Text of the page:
In a long-anticipated ruling, the Texas Supreme Court on Aug. 31, 2007, drew several conclusions concerning what constitutes an occurrence and/or property damage under the general liability policy with regard to claims of defective construction.
In its consideration of Lamar Homes Inc. v. Mid-Continent Cas. Co. (05-0832), the Court also ruled that the Texas prompt payment statute applies to an insurer’s breach of the duty to defend.
Responding to several questions certified to it by the United States Court of Appeals for the Fifth Circuit, the Texas Supreme Court concluded concluded “that allegations of unintended construction defects may constitute an ‘accident’ or ‘occurrence’ under a CGL policy and that allegations of damage to, or loss of use of, the home itself may also constitute ‘property damage’ sufficient to trigger the duty to defend under a CGL policy.”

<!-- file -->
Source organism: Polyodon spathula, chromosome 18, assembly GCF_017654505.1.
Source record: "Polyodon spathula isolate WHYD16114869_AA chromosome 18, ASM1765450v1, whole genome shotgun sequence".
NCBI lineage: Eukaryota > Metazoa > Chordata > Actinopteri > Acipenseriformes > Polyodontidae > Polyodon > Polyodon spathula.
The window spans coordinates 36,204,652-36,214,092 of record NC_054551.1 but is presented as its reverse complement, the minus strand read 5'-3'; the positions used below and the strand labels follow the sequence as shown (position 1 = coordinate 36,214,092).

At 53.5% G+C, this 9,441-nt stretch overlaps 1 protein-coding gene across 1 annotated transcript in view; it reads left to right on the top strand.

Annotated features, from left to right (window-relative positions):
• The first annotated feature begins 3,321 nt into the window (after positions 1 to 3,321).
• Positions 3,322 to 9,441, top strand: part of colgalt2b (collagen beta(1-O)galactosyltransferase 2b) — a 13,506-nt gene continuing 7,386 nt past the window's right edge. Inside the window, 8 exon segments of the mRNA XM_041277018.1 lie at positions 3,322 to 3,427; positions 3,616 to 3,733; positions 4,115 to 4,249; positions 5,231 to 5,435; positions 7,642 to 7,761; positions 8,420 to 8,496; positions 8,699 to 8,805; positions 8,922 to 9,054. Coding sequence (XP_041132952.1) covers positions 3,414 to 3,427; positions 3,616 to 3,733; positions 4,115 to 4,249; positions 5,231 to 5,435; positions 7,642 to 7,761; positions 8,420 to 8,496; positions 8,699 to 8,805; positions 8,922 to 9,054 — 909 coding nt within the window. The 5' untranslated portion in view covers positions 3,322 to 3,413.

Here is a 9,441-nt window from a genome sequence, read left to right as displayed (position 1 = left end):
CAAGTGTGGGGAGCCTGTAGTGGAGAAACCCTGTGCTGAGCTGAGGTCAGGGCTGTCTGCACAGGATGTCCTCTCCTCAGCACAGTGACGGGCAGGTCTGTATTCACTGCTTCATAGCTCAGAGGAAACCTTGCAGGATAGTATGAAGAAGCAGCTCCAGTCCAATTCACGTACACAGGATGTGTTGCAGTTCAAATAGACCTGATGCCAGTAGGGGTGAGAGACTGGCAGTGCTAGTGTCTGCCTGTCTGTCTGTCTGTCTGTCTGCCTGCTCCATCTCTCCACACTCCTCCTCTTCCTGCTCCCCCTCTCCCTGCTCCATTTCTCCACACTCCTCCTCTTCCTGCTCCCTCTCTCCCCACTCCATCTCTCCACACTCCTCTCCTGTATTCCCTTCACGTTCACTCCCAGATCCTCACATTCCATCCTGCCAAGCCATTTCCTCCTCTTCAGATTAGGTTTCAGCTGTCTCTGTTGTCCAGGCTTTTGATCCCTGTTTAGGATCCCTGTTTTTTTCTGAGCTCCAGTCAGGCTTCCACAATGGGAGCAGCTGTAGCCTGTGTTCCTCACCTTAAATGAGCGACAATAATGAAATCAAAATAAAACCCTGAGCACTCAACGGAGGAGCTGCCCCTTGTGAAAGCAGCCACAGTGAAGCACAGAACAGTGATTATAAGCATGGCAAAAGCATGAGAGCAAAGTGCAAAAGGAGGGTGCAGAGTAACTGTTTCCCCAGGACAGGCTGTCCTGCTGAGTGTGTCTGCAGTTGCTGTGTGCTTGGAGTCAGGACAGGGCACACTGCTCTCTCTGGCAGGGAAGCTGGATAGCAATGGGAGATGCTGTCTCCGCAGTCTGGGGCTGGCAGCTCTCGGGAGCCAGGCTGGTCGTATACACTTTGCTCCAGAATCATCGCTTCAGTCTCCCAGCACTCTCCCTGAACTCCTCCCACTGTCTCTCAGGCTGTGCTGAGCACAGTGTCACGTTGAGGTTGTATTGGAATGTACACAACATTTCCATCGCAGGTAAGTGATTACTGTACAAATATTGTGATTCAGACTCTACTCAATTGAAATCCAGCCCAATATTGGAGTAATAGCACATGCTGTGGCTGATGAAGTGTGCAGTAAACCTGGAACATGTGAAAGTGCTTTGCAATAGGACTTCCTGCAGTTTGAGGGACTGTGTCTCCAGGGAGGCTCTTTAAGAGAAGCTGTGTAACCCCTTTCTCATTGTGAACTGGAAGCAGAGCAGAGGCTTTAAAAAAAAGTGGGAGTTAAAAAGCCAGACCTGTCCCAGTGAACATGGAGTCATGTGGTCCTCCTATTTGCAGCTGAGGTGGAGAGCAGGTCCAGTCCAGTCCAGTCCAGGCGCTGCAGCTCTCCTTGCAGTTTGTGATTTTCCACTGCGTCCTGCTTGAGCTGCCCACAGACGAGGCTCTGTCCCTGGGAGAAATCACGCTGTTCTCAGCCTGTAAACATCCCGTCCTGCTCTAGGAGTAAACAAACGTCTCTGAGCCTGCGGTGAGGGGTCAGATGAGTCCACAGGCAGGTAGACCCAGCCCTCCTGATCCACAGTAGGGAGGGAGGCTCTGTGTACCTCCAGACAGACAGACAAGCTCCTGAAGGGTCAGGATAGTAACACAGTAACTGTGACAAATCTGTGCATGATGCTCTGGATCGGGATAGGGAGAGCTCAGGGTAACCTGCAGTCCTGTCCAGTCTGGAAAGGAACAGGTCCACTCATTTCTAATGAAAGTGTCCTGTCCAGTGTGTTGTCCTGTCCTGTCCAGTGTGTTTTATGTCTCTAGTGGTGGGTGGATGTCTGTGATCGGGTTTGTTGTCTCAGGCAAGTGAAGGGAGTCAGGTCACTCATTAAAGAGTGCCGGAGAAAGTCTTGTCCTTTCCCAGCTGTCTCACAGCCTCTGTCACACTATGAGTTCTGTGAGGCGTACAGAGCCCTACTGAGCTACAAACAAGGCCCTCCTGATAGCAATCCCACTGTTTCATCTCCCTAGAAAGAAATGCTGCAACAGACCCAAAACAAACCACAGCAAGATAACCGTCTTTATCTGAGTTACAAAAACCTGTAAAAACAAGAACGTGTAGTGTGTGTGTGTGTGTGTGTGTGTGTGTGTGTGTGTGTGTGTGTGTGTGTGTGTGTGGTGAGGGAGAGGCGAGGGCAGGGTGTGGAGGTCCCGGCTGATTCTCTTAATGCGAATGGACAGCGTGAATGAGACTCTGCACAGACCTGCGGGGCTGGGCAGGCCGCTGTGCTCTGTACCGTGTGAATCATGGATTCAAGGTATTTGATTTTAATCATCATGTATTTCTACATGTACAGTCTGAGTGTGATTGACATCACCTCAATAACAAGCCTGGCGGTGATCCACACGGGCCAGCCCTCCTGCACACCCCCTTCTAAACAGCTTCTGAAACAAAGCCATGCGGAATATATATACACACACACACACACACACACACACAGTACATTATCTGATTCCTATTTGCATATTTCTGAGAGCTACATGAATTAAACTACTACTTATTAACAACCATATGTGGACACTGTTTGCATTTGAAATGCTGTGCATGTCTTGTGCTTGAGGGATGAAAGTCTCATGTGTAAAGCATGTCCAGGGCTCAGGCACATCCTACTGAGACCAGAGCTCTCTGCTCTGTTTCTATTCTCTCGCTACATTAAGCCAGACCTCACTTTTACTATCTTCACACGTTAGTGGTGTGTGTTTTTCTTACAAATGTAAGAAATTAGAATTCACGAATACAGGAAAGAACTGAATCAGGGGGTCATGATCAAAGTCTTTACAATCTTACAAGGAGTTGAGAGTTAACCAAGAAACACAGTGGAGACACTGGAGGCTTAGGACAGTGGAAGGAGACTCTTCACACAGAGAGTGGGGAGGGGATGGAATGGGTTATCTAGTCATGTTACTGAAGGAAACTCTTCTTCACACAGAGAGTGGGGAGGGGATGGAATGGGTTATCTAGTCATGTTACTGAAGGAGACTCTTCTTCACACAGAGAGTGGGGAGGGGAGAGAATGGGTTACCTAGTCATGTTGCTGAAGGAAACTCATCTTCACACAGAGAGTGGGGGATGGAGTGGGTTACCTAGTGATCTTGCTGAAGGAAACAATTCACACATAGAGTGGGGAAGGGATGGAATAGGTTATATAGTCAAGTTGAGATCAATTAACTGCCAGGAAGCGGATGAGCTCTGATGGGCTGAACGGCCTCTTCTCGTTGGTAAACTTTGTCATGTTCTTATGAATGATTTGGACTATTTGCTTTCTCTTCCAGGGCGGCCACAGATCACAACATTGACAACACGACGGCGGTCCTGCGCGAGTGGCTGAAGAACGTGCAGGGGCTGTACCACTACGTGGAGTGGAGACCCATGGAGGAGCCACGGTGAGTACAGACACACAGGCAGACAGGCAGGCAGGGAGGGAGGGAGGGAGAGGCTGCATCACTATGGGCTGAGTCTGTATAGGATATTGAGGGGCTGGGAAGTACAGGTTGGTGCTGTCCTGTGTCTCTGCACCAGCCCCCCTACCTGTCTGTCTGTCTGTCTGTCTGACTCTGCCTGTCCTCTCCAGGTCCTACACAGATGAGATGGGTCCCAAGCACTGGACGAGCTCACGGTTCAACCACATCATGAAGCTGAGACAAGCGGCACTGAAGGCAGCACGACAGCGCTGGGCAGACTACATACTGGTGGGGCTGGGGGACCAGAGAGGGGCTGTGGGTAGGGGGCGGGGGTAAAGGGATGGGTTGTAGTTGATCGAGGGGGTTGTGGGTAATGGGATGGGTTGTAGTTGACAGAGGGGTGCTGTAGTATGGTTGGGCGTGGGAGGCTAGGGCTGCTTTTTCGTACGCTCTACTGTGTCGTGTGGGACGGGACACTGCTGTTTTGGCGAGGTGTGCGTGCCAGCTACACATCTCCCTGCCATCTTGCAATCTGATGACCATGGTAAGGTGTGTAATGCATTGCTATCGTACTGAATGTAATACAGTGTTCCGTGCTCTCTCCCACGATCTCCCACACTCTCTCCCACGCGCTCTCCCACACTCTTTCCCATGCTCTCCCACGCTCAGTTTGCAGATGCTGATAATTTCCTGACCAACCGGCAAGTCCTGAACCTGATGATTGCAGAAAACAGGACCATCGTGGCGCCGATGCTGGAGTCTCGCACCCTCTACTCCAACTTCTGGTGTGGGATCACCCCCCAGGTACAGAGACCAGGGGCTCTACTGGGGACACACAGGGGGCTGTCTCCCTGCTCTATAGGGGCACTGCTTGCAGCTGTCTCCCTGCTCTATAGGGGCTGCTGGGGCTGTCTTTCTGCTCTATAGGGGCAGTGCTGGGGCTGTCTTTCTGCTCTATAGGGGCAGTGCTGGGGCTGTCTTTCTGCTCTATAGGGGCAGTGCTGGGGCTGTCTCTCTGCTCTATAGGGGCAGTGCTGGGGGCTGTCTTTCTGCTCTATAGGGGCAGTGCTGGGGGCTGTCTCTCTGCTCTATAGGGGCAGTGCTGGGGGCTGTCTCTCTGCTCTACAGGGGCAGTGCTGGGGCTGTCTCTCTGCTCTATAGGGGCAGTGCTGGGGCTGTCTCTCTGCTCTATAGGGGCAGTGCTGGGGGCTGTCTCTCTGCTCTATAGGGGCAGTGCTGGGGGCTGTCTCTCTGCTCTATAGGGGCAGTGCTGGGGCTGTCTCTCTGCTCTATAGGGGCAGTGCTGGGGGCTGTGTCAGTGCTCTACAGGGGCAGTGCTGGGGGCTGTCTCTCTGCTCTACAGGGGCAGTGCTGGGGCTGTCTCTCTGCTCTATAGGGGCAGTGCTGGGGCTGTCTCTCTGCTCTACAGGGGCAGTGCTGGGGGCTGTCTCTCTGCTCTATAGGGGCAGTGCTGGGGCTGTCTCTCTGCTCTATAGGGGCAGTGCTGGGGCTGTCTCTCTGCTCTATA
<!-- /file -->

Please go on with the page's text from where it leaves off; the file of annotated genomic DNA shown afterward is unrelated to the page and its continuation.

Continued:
The Court also concluded that the Texas Legislature did not intend to limit the Texas Prompt Payment Statute to “first-party insurance, but rather intended that it apply to claims personal to the insured (‘a first-party claim’).” The prompt payment statute, the Court said, imposes penalties “when an insurer wrongfully refuses to promptly pay a defense benefit owed to the insured.”
Expect further analysis of this landmark decision in the Sept. 24, 2007, issue of Insurance Journal – South Central edition.
Was this article valuable?
Here are more articles you may enjoy.